The New Financial Bundle: Checking + Savings + Credit Card + Brokerage + Retirement Advice

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allytk

Last week, Ally Financial announced that they are acquiring TradeKing. What made this interesting was that they didn’t refer to TradeKing as a discount brokerage firm, but a “digital wealth management company”. This another move from independent start-up (TradeKing merged with Zecco earlier) to big, corporate “bundle”. The traditional communications bundle includes TV, home internet, home phone, cellular phone, and cellular data. The new financial bundle will include:

  • Checking account – Daily cash management, paycheck target, online bill payment, ATM access, debit cards.
  • Savings account – Liquid savings, higher interest rate.
  • Credit card – Easily-accessed credit line.
  • Self-directed brokerage account – DIY investments including individual stocks, options trading.
  • Professional portfolio management – Managed accounts including advice regarding asset allocation, taxes, retirement income, and more. Both lower-cost robo-advisor and higher-touch human advisor platforms.

Here’s my opinionated rundown on some of the bigger firms in this new area. Some of the “pros” aren’t that strong, and some of the “cons” aren’t that bad, but it helps organize my thoughts.

Ally Financial / TradeKing

  • Pros: Competitive interest rates on checking and savings, ATM fee reimbursements, $5 brokerage trades.
  • Cons: No physical branches. No credit cards (yet). Robo-advisor program is still relatively small and new.

Bank of America

  • Pros: Huge physical branch and in-house ATM footprint. Merrill Edge commission-free trades starting at $25k minimum asset balance, $6.95 trades otherwise. Credit card rewards bonus with minimum asset balance.
  • Cons: Low interest rates on banking products. Merrill Lynch advisor network is big and uses traditional fee system, so I’m not a huge fan but others may like it. No robo-advisor program (yet).

Fidelity

  • Pros: Decent cash management account with ATM fee reimbursements, selected commission-free ETFs, somewhat limited but low-cost index fund selection, $7.95 trades otherwise, 2% cash back credit card.
  • Cons: Low interest rates on banking products, human-based Portfolio Advice is relatively expensive and pushes expensive actively-managed funds. Lower-cost robo-advisor is probably coming soon, but yet released.

Schwab

  • Pros: Decent cash management account with ATM fee reimbursements, commission-free Schwab ETF trades with low-cost index options, $8.95 trades otherwise, 1.5% cash back American Express, low-cost robo-advisor via Intelligent Portfolios.
  • Cons: Low interest rates on banking products.

Vanguard

  • Pros: Large selection of low-cost funds and ETFs, commission-free Vanguard ETF trades for all, $7 non-Vanguard ETF/stock trades (or less based on asset level). Portfolio advice includes robo-component plus available human representative.
  • Cons: Limited availability and features on banking accounts. Limited portfolio support for buying non-Vanguard products. No credit cards.

I still believe that the self-directed investor is best off picking individual products a la carte, but it will be interesting to see how things change in the coming years. Each financial mega-institution will likely improve upon their weaknesses, and offer significant perks and discounts for keeping all your money with them.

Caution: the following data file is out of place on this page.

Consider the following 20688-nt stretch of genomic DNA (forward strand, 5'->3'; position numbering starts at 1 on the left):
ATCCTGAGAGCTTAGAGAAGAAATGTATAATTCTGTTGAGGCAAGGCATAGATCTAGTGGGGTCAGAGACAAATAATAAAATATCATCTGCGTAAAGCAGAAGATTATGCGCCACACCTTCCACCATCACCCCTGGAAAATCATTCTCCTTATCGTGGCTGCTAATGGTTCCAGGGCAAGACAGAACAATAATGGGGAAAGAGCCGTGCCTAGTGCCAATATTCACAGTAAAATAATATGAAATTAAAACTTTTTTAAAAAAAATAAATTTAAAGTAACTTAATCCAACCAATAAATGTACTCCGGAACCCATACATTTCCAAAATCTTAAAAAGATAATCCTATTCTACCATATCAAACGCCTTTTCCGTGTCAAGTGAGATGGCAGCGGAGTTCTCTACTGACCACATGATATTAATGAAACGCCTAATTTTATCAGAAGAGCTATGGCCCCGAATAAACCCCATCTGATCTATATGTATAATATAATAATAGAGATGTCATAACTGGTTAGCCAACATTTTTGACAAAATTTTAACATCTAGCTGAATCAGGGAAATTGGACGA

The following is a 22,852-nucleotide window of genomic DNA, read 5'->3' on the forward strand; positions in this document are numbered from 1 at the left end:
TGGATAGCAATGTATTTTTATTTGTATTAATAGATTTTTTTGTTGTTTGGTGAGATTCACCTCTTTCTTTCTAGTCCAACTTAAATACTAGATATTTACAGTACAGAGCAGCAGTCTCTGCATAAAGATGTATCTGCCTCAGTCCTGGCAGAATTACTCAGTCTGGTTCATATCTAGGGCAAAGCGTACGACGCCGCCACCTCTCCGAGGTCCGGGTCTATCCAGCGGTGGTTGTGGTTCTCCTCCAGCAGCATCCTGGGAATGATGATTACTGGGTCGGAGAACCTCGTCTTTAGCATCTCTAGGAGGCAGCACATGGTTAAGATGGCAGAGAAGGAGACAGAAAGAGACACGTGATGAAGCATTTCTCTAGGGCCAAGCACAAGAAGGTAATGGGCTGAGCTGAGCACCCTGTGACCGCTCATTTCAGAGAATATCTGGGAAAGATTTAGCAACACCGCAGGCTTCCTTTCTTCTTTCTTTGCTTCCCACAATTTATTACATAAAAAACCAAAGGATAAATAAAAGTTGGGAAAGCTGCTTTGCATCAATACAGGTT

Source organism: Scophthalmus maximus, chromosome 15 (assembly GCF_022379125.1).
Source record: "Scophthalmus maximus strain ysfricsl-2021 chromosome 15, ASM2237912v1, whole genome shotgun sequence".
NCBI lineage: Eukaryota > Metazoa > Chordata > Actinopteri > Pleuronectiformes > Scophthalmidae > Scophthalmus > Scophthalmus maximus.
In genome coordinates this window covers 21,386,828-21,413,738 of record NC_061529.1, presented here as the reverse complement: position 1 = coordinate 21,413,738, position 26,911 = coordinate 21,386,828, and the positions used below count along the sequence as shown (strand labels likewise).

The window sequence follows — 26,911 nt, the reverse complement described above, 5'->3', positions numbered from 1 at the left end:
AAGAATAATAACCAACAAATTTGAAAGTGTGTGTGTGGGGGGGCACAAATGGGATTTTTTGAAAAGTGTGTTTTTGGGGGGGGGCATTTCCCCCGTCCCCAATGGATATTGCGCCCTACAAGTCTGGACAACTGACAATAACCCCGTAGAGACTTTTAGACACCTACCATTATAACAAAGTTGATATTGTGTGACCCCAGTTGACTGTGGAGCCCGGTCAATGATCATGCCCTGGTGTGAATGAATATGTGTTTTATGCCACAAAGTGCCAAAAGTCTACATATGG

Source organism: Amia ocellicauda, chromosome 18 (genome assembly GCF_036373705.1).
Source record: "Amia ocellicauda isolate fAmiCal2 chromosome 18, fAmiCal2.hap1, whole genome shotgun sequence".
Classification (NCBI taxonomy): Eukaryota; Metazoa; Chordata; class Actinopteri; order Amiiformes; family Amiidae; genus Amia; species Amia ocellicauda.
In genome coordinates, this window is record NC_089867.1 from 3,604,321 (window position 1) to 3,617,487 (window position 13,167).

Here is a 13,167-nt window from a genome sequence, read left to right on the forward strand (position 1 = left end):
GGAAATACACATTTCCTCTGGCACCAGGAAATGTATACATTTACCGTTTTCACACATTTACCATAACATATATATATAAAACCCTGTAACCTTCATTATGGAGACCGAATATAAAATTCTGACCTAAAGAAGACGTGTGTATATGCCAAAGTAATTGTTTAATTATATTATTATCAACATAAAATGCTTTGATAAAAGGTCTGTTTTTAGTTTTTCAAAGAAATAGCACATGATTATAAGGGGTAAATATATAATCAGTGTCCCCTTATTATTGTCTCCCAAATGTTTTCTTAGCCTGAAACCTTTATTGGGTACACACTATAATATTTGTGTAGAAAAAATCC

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Comments

  1. I love the allusion to telecommunications bundling! It’s so similar! Guess every industry is becoming dominated by just a few large firms these days…

  2. I see this a lot in my practice so I thought I would just add this thought – most of the discount brokerage houses (e.g., Schwab, E-Trade, etc.) are *awful* at processing paperwork when the investor dies. I had one client fax, fedex and mail the necessary paperwork to E-Trade on at least five occasions. At one point, he even went to an actual E-Trade office, had them fax the paperwork and the back office still lost it. The family didn’t have access to these funds for well over 4 months. E-Trade is not alone in this. I have seen it as a recurring theme when I handle estates.

  3. This is an interesting development. I had a Zecco account, which became a TK account, and now an Ally account.

    It makes sense to combine brokerage and banking into one bundle. If Ally has extra funds to loan, it could offer margin loans to its brokerage clients.

    Plus, they may more efficiently use the cash amounts in brokerage client accounts to squeeze in an extra buck.

    But either way, to compete in todays marketplace you have to be big and offer a lot of services..

    What fascinates me is how many people still use traditional advisers that sell them expensive funds and charge them a separate annual fee as well. So the DIY probably hasn’t even scratched the surface…

  4. Interesting…, and in August 2015, TradeKing acquired MB Trading, which offered stocks, options, futures, and forex. But, they still have not integrated it yet.

  5. You might as well include Capital One/ old Sharebuilder,INGdirect/electric and e*trade/bank.

    • Capital One comes about the closest to this “full suite” vs. any of the competition right now. They have very competitive no fee checking, high yield savings, rewards credit card products, as well as a reasonable self directed brokerage option. Also let’s not forget all the loans options they have too: personal, auto, mortgage, etc. They’re in the lead with “digital” transformation and are building digital wallet products that will replace all of the old paper/plastic options we rely on today.

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